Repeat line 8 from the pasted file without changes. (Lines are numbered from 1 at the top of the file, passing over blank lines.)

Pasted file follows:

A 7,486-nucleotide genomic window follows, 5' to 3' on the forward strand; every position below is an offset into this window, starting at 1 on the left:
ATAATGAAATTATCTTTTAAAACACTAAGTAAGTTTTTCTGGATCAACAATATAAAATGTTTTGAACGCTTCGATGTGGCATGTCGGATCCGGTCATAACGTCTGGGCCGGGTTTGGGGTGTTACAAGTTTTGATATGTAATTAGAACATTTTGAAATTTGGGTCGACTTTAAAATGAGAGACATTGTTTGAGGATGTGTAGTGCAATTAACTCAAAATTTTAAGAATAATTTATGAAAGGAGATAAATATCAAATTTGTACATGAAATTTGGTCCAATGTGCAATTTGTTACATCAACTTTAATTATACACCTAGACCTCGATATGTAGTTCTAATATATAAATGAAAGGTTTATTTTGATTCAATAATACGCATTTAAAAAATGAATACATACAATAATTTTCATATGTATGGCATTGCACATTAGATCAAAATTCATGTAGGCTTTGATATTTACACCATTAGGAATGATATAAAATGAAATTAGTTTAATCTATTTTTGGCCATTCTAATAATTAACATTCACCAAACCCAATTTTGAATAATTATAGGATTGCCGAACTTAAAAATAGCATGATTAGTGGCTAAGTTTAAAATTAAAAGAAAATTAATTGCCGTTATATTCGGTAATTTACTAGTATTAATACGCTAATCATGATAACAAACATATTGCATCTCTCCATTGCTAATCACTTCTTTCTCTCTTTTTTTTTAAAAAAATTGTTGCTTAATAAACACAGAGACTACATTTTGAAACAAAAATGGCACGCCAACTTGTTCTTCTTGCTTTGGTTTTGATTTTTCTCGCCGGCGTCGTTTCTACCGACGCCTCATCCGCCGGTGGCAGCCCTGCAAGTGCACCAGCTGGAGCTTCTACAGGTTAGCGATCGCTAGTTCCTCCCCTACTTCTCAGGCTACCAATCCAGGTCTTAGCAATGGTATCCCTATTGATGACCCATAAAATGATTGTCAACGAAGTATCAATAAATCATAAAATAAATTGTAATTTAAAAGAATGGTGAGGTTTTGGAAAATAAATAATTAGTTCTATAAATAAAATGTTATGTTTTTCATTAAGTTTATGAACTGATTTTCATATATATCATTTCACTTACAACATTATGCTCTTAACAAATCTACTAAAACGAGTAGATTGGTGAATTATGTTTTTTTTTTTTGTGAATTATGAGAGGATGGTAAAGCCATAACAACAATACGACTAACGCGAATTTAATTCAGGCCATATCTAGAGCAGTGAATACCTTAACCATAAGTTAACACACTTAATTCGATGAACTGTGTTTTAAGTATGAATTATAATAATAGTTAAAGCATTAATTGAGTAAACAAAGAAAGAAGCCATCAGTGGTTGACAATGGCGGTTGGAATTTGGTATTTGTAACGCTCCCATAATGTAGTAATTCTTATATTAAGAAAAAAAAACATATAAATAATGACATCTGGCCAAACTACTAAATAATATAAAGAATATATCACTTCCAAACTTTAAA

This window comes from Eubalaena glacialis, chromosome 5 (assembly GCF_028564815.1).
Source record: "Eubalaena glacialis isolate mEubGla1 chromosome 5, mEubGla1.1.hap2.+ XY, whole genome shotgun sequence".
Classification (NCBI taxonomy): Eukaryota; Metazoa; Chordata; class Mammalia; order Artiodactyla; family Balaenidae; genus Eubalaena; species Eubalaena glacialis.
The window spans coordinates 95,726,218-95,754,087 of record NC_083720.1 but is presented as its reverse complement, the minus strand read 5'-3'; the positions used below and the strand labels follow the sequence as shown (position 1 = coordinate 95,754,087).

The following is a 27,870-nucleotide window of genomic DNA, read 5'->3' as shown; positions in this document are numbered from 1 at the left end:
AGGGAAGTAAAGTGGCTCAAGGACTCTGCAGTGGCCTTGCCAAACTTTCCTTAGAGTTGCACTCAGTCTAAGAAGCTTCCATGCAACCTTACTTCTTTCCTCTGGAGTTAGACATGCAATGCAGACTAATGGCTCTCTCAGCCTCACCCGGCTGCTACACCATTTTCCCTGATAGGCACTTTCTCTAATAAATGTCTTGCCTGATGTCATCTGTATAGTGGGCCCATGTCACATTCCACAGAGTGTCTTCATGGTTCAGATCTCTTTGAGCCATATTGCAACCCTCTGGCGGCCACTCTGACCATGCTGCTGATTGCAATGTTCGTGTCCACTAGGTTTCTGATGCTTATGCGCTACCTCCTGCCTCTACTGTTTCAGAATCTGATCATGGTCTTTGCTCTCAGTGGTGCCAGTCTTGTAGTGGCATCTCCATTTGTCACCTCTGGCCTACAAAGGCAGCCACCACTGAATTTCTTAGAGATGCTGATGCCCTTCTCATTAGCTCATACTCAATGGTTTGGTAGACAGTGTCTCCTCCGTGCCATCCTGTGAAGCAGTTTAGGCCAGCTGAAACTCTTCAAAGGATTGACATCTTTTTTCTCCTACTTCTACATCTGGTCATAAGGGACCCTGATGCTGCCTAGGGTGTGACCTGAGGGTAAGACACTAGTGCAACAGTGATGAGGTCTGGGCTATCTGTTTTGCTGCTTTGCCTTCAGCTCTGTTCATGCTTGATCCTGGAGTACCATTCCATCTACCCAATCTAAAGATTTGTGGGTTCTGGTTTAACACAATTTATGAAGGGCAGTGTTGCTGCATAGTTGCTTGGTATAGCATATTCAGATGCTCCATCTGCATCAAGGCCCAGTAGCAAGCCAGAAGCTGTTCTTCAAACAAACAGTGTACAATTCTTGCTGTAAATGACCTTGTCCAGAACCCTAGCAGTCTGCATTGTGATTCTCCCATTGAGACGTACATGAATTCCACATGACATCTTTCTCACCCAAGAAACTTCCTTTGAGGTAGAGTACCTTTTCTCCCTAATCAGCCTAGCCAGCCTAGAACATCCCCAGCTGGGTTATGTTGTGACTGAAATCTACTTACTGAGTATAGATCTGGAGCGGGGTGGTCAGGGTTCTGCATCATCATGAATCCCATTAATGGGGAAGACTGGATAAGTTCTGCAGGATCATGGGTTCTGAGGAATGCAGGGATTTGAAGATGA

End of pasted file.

AGGGAAGTAAAGTGGCTCAAGGACTCTGCAGTGGCCTTGCCAAACTTTCCTTAGAGTTGCACTCAGTCTAAGAAGCTTCCATGCAACCTTACTTCTTTCCTCTGGAGTTAGACATGCAATGCAGACTAATGGCTCTCTCAGCCTCACCCGGCTGCTACACCATTTTCCCTGATAGGCACTTTCTCTAATAAATGTCTTGCCTGATGTCATCTGTATAGTGGGCCCATGTCACATTCCACAGAGTGTCTTCATGGTTCAGATCTCTTTGAGCCATATTGCAACCCTCTGGCGGCCACTCTGACCATGCTGCTGATTGCAATGTTCGTGTCCACTAGGTTTCTGATGCTTATGCGCTACCTCCTGCCTCTACTGTTTCAGAATCTGATCATGGTCTTTGCTCTCAGTGGTGCCAGTCTTGTAGTGGCATCTCCATTTGTCACCTCTGGCCTACAAAGGCAGCCACCACTGAATTTCTTAGAGATGCTGATGCCCTTCTCATTAGCTCATACTCAATGGTTTGGTAGACAGTGTCTCCTCCGTGCCATCCTGTGAAGCAGTTTAGGCCAGCTGAAACTCTTCAAAGGATTGACATCTTTTTTCTCCTACTTCTACATCTGGTCATAAGGGACCCTGATGCTGCCTAGGGTGTGACCTGAGGGTAAGACACTAGTGCAACAGTGATGAGGTCTGGGCTATCTGTTTTGCTGCTTTGCCTTCAGCTCTGTTCATGCTTGATCCTGGAGTACCATTCCATCTACCCAATCTAAAGATTTGTGGGTTCTGGTTTAACACAATTTATGAAGGGCAGTGTTGCTGCATAGTTGCTTGGTATAGCATATTCAGATGCTCCATCTGCATCAAGGCCCAGTAGCAAGCCAGAAGCTGTTCTTCAAACAAACAGTGTACAATTCTTGCTGTAAATGACCTTGTCCAGAACCCTAGCAGTCTGCATTGTGATTCTCCCATTGAGACGTACATGAATTCCACATGACATCTTTCTCACCCAAGAAACTTCCTTTGAGGTAGAGTACCTTTTCTCCCTAATCAGCCTAGCCAGCCTAGAACATCCCCAGCTGGGTTATGTTGTGACTGAAATCTACTTACTGAGTATAGATCTGGAGCGGGGTGGTCAGGGTTCTGCATCATCATGAATCCCATTAATGGGGAAGACTGGATAAGTTCTGCAGGATCATGGGTTCTGAGGAATGCAGGGATTTGAAGATGA